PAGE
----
It’s always a treat to visit Longwood Gardens in Pennsylvania with my friend Devon. This time there was ikebana and incredible bamboo installations by Akane Teshigahara, who is the head of a famous flower arranging school but also creates monumental sculptural works out of ephemeral plant material.

(Photographs from Longwood site).

This reminded me of another experience with bamboo. When we were in Japan two years ago there was a week when Isabel was on intense deadline, finishing the video to install in an old grain silo. She was working in lockdown. It was wet and cold, but I needed to get out of our residence in House 3 every day. My son-in-law Tim had come along as our “baggage handler” and support in everything. He’d go out early on a bicycle and shop for groceries, I’d write, but by afternoon I’d need entertainment. Every day we set off on food or by local train for a mini adventure. He had a cell phone ap that showed every Buddhist and Shinto shrine in the vicinity, and these were often a destination. A paper map showed a “stone” on a hill above the commercial road–probably Shinto. We set off to find it, despite being vague about its location.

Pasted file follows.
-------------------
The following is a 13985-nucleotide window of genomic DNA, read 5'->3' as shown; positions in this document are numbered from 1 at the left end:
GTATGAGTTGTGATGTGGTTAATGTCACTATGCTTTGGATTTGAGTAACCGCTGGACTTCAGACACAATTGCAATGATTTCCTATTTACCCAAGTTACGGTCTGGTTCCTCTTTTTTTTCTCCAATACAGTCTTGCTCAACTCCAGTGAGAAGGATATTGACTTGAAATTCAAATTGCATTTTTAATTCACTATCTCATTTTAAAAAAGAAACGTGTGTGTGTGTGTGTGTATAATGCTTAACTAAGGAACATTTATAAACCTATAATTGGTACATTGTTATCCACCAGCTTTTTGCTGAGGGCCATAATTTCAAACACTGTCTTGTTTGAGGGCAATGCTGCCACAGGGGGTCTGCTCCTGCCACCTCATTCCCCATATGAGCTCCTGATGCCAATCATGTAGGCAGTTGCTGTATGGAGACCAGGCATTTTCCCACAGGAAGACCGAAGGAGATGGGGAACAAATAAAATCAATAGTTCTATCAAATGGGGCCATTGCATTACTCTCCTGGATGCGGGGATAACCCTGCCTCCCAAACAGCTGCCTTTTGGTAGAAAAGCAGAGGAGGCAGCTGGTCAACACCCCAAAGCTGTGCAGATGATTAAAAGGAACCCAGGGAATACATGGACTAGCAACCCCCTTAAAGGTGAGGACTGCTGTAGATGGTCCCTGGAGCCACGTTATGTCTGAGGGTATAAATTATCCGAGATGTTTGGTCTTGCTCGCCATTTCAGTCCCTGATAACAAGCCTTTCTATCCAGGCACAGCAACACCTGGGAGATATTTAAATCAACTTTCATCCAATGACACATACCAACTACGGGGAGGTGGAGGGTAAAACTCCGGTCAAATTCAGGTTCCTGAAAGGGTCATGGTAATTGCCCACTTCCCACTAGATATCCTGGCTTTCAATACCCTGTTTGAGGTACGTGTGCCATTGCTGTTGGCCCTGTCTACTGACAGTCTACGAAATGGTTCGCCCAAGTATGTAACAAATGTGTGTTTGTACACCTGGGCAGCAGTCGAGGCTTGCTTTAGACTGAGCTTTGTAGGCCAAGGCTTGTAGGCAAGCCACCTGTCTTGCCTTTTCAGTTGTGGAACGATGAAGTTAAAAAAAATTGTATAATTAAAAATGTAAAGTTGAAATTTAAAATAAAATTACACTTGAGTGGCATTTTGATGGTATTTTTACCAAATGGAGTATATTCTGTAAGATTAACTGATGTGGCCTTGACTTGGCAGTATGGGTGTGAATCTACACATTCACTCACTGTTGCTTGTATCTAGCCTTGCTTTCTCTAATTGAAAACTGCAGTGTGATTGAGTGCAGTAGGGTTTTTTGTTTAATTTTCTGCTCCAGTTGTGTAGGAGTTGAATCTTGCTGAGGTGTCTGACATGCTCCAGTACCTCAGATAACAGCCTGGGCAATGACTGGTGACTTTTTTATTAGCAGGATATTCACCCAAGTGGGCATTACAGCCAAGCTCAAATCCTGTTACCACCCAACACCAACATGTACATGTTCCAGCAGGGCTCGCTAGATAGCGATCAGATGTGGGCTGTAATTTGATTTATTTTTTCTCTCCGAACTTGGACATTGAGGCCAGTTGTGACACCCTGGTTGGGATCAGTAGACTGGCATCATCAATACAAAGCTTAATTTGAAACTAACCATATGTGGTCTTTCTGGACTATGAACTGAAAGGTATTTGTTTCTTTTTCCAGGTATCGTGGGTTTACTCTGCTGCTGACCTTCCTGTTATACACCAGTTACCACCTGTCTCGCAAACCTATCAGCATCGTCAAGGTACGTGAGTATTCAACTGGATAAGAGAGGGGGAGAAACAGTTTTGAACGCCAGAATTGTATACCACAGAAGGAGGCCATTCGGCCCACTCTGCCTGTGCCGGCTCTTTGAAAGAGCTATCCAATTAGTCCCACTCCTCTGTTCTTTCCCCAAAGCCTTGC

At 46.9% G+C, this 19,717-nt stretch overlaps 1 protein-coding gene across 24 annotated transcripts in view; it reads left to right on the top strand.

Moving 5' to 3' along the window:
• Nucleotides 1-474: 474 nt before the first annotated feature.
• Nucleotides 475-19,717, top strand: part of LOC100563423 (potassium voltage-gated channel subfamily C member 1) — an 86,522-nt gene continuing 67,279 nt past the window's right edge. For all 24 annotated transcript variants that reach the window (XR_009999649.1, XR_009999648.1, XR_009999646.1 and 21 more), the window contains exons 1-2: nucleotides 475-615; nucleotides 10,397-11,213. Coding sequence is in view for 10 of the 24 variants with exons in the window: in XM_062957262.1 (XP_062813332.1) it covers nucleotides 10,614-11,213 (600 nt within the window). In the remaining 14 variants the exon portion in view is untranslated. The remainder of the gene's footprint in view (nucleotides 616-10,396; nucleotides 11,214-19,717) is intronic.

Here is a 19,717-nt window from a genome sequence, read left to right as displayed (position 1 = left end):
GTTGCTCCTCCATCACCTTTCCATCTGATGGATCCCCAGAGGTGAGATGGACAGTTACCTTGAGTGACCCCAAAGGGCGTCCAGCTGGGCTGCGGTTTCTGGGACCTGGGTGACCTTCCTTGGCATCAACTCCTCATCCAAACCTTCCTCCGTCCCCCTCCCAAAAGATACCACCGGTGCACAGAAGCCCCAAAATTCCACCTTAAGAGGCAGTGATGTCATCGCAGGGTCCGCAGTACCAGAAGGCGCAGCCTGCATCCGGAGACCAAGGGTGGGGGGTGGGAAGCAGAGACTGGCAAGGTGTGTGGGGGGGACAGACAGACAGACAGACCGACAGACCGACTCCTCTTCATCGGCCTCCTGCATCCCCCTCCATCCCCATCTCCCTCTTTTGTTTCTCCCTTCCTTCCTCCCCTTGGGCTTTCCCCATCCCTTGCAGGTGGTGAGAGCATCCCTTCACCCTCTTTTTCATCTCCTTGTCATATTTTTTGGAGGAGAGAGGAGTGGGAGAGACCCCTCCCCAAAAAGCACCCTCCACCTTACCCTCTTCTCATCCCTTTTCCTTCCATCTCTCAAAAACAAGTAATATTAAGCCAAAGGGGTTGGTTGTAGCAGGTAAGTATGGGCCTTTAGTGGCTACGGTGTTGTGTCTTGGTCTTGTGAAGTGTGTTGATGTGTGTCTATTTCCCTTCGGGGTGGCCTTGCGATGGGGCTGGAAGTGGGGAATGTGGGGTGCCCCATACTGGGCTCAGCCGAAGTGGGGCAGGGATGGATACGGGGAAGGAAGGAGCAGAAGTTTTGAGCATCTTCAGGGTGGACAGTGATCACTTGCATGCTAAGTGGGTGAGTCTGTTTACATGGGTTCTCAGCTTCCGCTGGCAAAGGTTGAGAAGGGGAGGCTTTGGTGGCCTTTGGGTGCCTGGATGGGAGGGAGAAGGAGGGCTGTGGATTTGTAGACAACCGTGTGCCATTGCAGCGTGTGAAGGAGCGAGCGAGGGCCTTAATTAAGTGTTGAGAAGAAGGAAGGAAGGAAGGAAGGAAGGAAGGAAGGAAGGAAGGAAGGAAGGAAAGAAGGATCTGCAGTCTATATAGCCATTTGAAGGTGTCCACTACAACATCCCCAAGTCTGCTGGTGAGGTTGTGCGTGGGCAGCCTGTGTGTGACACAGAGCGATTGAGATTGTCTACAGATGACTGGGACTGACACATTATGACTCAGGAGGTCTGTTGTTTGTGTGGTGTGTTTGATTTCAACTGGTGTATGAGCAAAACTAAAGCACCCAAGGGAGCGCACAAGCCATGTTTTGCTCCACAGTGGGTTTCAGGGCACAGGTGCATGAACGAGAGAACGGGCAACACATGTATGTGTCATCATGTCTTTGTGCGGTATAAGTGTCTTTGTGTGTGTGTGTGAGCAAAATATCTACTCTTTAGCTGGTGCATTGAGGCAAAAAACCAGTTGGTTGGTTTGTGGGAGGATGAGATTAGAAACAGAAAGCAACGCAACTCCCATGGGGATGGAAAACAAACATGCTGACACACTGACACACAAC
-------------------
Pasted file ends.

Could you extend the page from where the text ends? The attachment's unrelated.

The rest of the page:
We were soon climbing up a mountain road, the hillside terraced for cabbages and citrus trees. Yes, it was damp and hovered at about freezing, but Itoshima is basically a Mediterranean climate agriculturally, and fruit still hung in the misty weather. No Shinto stone, but we suddenly found ourselves in a vast bamboo forest, the stalks as high as huge trees, creating a deep wood. “Close your eyes and listen,” Tim said. That’s when I heard the forest creaking like a wooden schooner riding the waves.

2 thoughts on “Bamboo

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